Fighting chemical fire sends PFAS into Houston area waterways
Environmental groups are raising alarm about the consequences of using foam retardant to quell the enormous fire that raged for days at the International Terminals Co. (ITC) in Texas. Storage tanks that were ablaze at the chemical facility near the Deer Park facility contained gasoline blends, base oils, xylene, pyrolysis gasoline and naptha. The ITC fire crews that worked to extinguish it only managed to gain traction on the third day, even as the company shut off pipelines and equipment in order to reduce the risk of explosion.
Concerned about airborne exposure to benzene, many local residents sheltered in place and some schools canceled classes. Under a pall of dark smoke that spread over five counties, although officials assured the public that the fire posed no threat to health.
However, benzene isn’t the only toxic release that people should worry about, according to the Sierra Club, which is monitoring the situation.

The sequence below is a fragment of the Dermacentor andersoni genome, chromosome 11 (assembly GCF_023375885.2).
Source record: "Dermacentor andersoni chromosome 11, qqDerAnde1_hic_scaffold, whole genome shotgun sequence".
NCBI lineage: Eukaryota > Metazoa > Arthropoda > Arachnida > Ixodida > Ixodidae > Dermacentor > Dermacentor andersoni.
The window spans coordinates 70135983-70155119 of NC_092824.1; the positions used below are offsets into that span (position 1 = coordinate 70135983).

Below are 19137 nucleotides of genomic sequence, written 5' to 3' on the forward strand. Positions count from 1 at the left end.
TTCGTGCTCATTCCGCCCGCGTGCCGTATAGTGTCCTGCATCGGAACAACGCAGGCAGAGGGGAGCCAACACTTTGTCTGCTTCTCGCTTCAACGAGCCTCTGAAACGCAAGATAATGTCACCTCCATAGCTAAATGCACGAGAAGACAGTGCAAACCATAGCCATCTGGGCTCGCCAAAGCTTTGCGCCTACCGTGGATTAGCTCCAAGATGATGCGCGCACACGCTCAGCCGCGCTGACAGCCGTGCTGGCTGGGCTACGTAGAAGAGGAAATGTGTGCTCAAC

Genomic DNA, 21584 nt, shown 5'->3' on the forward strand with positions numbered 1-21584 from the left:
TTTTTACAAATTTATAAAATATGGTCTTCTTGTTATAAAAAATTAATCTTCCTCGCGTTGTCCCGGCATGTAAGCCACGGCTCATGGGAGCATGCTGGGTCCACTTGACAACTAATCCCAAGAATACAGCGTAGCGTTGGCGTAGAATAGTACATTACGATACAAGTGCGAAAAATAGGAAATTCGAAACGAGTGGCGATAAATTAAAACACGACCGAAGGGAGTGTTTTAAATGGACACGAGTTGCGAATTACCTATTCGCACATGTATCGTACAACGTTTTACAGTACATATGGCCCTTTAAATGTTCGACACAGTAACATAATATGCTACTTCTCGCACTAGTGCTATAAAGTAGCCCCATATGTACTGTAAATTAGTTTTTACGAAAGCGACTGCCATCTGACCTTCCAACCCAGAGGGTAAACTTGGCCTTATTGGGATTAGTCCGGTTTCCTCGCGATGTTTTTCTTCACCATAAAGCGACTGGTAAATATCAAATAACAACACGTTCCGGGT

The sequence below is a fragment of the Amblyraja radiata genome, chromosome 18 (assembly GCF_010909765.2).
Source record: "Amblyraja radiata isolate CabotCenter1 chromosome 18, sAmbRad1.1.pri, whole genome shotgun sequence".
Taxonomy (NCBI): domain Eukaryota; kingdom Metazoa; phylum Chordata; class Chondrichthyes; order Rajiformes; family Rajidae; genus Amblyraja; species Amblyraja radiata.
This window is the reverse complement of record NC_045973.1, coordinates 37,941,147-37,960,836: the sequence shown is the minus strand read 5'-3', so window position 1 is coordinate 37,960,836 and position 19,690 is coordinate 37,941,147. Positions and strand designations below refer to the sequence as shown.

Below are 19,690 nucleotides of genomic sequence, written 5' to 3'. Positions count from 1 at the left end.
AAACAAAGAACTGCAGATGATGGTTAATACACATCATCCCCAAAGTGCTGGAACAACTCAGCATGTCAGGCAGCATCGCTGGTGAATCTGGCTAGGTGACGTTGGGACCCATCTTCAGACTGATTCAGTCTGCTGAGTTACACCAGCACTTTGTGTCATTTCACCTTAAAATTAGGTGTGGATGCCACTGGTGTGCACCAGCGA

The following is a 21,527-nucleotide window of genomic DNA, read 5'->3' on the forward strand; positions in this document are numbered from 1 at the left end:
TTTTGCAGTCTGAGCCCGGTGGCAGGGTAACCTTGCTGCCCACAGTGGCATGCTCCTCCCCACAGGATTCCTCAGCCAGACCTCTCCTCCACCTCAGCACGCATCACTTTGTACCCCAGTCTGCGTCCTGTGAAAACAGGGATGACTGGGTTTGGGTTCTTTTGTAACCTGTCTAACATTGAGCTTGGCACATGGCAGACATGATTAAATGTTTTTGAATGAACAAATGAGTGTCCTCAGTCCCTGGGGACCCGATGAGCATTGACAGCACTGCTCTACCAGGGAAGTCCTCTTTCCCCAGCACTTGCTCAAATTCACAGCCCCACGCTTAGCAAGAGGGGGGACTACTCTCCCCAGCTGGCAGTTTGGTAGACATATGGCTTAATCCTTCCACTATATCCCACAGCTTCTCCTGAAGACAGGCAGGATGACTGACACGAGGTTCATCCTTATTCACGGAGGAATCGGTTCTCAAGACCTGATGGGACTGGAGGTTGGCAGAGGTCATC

PFAS in firefighting foam pollutes water
The 130,000+ gallons of toxic Class B firefighting foams used to combat the blaze contain PFAS – chemicals harmful to human health. Awareness of the presence – and danger – of PFAS in the nation’s waterways and drinking water systems has been steadily growing. The chemicals are classified as persistent; they cannot be broken down, and they remain in the environment indefinitely.
As a result of the ITC firefighting, says the Sierra Club, PFAS foams and other contaminants from the fire response are running off into the Houston Ship Channel, with local toxicologists and fishers expressing concern for the health of communities and ecosystems connected to the Ship Channel.
Sierra Club Dirty Fuels Gulf Coast Organizer Bryan Parras said his organization has issued issued recommendations for local and state governments to immediately contain the toxic run-off, test water samples for PFAS chemicals, and ensure pollution does not extend through the Ship Channel into the Bay.
A Hurricane Harvey comparison
“If these PFAS chemicals reach the Galveston Bay, they will contaminate fish stocks and sediments for centuries. Our health has already been compromised by this ongoing disaster; already more toxic chemicals have been released because of the ITC fire than were released in the second storm of pollution post-Hurricane Harvey.
“Now on top of that we’re learning that dangerous toxins are being released into our local waterways, toxins that can never be cleaned up once they are released.”